[Missed this last week in Europe] Microsoft is opening an R&D shop here in Vancouver, and they’re doing it specifically because of immigration issues. News Flash: Most of the really smart people in the world aren’t Americans and don’t live in the U.S. But if you want to gather a bunch of them together to take on hard problems, you probably can’t do it in America because of US immigration law. Canada looks like a good alternative: if you’ve got an established business willing you to hire you for a technology job at a decent salary, you can get a temporary-worker visa here pretty well right away. (Furthermore, if you like it and don’t commit any major crimes, you can then arrange to stay and become a citizen.)

Canada’s a good place to build technology. It’s a good place to live. It’s an easy place to get into. Microsoft isn’t stupid. I think this is a big deal.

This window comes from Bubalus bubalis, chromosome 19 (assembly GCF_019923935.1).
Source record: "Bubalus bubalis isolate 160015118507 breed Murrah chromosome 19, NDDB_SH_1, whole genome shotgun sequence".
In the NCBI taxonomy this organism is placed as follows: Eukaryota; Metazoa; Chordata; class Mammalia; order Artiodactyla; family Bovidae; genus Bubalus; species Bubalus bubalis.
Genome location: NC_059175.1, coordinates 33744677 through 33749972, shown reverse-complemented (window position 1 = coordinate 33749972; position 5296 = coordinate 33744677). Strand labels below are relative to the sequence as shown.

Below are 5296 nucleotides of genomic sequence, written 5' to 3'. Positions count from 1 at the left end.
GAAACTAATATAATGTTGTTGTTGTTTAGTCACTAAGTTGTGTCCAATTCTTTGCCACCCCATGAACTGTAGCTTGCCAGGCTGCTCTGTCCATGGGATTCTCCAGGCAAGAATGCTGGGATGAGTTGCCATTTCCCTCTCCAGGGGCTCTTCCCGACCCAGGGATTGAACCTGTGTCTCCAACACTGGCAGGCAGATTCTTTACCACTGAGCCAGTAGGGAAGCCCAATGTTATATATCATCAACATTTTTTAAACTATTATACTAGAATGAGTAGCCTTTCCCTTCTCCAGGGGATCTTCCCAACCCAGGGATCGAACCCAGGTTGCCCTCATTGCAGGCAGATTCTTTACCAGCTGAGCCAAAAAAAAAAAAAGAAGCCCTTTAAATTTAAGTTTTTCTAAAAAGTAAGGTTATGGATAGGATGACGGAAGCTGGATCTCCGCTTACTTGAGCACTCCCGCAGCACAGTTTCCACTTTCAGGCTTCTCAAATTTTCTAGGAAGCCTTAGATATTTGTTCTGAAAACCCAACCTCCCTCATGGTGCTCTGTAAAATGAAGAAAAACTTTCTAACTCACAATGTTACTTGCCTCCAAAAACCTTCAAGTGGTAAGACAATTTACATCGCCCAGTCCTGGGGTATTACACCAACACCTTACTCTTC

Comment feed for ongoing:Comments feed

From: John (Jul 12 2007, at 15:28)

But why do you have to gather people in a physical location at all? Why can't people work remotely?


From: Mark (Jul 12 2007, at 18:22)

I think you let your critical instincts fail you here, Tim--although I can understand that a little patriotic pride on your part may have caused you to not look into the details.

There's no particular numerical limit on hiring skilled foreigners in the U.S. if comparable citizens are not to be found, although the paperwork takes a bit of time. This Vancouver situation is not about that. It's about the so-called H1-B visa, which is a sort of end-run where foreigners can be hired despite the presence of qualified U.S. citizens. The point here is to hire Indians at lower pay than U.S. workers find acceptable.